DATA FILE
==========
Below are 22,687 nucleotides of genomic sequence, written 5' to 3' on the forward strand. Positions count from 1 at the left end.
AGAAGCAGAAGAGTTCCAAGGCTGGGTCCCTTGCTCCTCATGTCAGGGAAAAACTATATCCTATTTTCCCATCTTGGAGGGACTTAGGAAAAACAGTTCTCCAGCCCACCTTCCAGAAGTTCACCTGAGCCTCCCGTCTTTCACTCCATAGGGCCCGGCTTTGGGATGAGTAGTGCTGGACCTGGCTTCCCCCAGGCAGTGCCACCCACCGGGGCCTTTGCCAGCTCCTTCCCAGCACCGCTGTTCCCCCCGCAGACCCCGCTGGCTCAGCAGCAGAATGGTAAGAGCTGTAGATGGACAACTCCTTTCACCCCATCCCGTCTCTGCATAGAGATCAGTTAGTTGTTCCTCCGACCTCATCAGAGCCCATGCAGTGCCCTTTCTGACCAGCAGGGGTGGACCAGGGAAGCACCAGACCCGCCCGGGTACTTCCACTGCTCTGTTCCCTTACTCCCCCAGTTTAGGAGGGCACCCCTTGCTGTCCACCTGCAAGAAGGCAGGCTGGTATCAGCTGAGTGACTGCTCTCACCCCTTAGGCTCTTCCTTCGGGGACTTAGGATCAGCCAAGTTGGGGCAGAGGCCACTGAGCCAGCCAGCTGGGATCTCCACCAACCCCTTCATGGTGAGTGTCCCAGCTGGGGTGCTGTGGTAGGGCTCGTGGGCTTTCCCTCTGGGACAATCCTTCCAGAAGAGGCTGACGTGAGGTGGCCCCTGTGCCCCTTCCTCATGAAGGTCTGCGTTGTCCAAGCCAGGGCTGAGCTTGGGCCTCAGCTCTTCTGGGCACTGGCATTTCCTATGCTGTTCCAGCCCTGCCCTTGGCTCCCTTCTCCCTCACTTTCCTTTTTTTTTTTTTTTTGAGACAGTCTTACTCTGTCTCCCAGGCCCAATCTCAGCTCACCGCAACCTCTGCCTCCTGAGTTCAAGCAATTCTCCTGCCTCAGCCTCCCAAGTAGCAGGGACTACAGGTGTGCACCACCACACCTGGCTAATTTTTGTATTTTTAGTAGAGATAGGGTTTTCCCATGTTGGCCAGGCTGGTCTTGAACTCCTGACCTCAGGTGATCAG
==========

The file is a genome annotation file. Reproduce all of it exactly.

Below are 22,687 nucleotides of genomic sequence, written 5' to 3' on the forward strand. Positions count from 1 at the left end.
AGAAGCAGAAGAGTTCCAAGGCTGGGTCCCTTGCTCCTCATGTCAGGGAAAAACTATATCCTATTTTCCCATCTTGGAGGGACTTAGGAAAAACAGTTCTCCAGCCCACCTTCCAGAAGTTCACCTGAGCCTCCCGTCTTTCACTCCATAGGGCCCGGCTTTGGGATGAGTAGTGCTGGACCTGGCTTCCCCCAGGCAGTGCCACCCACCGGGGCCTTTGCCAGCTCCTTCCCAGCACCGCTGTTCCCCCCGCAGACCCCGCTGGCTCAGCAGCAGAATGGTAAGAGCTGTAGATGGACAACTCCTTTCACCCCATCCCGTCTCTGCATAGAGATCAGTTAGTTGTTCCTCCGACCTCATCAGAGCCCATGCAGTGCCCTTTCTGACCAGCAGGGGTGGACCAGGGAAGCACCAGACCCGCCCGGGTACTTCCACTGCTCTGTTCCCTTACTCCCCCAGTTTAGGAGGGCACCCCTTGCTGTCCACCTGCAAGAAGGCAGGCTGGTATCAGCTGAGTGACTGCTCTCACCCCTTAGGCTCTTCCTTCGGGGACTTAGGATCAGCCAAGTTGGGGCAGAGGCCACTGAGCCAGCCAGCTGGGATCTCCACCAACCCCTTCATGGTGAGTGTCCCAGCTGGGGTGCTGTGGTAGGGCTCGTGGGCTTTCCCTCTGGGACAATCCTTCCAGAAGAGGCTGACGTGAGGTGGCCCCTGTGCCCCTTCCTCATGAAGGTCTGCGTTGTCCAAGCCAGGGCTGAGCTTGGGCCTCAGCTCTTCTGGGCACTGGCATTTCCTATGCTGTTCCAGCCCTGCCCTTGGCTCCCTTCTCCCTCACTTTCCTTTTTTTTTTTTTTTTGAGACAGTCTTACTCTGTCTCCCAGGCCCAATCTCAGCTCACCGCAACCTCTGCCTCCTGAGTTCAAGCAATTCTCCTGCCTCAGCCTCCCAAGTAGCAGGGACTACAGGTGTGCACCACCACACCTGGCTAATTTTTGTATTTTTAGTAGAGATAGGGTTTTCCCATGTTGGCCAGGCTGGTCTTGAACTCCTGACCTCAGGTGATCAG